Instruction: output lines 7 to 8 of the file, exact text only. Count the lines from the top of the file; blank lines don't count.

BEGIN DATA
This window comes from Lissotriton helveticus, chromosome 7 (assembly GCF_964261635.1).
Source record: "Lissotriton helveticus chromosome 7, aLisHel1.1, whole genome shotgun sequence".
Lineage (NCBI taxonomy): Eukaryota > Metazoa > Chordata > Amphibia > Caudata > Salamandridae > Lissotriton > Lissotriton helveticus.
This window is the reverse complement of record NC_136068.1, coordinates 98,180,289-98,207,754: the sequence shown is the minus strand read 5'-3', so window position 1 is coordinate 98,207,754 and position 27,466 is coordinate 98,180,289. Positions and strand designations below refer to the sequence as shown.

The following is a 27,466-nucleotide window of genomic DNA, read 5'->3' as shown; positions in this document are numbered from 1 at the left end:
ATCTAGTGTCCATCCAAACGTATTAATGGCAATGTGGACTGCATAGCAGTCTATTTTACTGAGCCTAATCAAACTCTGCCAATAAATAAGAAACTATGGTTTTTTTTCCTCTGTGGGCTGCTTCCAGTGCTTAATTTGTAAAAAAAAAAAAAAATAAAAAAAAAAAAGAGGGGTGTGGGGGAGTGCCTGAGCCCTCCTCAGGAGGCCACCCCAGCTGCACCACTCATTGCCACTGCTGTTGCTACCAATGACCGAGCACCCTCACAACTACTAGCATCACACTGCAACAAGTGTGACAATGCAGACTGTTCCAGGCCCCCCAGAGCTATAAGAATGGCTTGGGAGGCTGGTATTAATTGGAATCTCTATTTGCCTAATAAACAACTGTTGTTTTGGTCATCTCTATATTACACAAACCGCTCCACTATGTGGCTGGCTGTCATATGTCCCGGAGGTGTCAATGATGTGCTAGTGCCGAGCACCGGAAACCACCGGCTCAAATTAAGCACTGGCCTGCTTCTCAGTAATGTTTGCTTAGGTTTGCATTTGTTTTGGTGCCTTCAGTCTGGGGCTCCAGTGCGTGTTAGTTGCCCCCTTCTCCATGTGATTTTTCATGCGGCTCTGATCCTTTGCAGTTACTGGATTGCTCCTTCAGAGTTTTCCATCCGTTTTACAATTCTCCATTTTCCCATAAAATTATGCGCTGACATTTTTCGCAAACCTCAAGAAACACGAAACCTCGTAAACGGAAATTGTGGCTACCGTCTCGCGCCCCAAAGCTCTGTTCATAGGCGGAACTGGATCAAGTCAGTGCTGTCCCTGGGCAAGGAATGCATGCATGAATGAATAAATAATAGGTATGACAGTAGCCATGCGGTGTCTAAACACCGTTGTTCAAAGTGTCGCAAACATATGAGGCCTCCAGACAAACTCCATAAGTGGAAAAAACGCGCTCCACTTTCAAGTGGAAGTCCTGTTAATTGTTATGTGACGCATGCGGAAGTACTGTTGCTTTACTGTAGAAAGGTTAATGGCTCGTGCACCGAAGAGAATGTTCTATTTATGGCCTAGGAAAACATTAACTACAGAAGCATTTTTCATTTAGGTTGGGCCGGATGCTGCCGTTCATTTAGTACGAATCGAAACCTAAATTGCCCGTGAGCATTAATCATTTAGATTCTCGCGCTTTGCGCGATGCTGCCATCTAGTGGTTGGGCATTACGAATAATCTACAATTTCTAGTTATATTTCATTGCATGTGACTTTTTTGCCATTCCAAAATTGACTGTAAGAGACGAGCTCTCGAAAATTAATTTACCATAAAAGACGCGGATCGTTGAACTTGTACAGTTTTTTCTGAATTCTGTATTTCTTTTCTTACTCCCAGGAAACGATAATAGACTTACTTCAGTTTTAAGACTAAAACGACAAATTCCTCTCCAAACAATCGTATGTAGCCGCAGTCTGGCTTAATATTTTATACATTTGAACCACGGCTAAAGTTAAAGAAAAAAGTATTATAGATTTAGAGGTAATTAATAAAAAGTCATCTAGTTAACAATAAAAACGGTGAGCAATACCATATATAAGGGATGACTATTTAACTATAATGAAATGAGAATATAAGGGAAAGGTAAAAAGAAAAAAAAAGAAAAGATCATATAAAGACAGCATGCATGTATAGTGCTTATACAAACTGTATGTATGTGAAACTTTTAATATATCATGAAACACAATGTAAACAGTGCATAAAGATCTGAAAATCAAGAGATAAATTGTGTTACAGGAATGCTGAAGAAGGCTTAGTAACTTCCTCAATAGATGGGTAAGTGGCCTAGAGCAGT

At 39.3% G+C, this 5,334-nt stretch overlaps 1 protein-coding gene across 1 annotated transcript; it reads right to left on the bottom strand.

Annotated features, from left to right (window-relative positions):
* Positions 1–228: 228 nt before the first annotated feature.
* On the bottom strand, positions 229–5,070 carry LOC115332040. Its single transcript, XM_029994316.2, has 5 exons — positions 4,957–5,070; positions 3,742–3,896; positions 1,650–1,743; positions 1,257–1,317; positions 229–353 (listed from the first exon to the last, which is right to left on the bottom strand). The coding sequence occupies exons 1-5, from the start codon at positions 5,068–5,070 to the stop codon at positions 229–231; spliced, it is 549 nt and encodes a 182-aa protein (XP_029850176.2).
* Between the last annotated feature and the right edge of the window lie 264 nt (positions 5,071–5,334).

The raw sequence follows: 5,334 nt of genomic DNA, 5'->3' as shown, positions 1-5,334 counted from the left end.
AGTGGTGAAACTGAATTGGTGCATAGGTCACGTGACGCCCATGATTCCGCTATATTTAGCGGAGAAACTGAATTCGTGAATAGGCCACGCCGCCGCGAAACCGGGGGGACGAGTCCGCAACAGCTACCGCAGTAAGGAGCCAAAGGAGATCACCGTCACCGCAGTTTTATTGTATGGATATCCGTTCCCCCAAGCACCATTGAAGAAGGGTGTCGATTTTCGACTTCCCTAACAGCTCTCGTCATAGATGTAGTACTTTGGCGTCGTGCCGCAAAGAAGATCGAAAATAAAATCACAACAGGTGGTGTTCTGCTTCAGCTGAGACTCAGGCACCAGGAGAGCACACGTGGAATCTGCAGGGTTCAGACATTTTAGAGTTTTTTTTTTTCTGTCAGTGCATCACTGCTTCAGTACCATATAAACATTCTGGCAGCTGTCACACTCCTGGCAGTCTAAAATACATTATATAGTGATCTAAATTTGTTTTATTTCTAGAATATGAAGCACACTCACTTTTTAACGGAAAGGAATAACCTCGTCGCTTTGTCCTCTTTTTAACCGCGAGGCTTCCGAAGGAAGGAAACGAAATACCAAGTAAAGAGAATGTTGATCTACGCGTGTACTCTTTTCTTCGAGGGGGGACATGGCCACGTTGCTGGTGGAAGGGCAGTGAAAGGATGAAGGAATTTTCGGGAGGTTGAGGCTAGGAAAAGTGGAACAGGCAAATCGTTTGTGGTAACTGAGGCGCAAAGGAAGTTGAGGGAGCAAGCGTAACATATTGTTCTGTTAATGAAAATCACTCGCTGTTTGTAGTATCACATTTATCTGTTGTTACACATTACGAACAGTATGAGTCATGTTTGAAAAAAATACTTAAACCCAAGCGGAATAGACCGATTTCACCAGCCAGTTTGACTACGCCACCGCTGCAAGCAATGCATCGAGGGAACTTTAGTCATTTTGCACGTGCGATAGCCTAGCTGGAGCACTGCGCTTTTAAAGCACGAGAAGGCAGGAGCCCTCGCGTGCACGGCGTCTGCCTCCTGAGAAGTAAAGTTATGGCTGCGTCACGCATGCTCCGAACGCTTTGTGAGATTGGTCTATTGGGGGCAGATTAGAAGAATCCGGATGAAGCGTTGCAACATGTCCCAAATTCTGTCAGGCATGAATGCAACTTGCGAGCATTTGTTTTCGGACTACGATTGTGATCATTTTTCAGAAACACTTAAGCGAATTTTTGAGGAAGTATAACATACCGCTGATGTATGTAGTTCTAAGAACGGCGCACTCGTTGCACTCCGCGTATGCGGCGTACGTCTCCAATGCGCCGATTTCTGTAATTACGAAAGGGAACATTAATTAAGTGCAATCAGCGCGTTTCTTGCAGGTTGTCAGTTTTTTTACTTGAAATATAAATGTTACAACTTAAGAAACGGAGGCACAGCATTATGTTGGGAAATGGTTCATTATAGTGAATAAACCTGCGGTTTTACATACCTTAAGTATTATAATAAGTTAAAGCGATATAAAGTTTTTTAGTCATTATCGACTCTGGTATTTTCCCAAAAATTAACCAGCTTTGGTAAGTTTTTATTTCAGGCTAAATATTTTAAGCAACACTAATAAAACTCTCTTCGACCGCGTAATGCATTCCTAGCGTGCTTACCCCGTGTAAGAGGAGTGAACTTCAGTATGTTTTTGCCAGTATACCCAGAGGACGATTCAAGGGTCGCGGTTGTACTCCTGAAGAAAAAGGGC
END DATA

At 39.3% G+C, this 5,334-nt stretch overlaps 1 protein-coding gene across 1 annotated transcript; it reads right to left on the bottom strand.

Annotated features, from left to right (window-relative positions):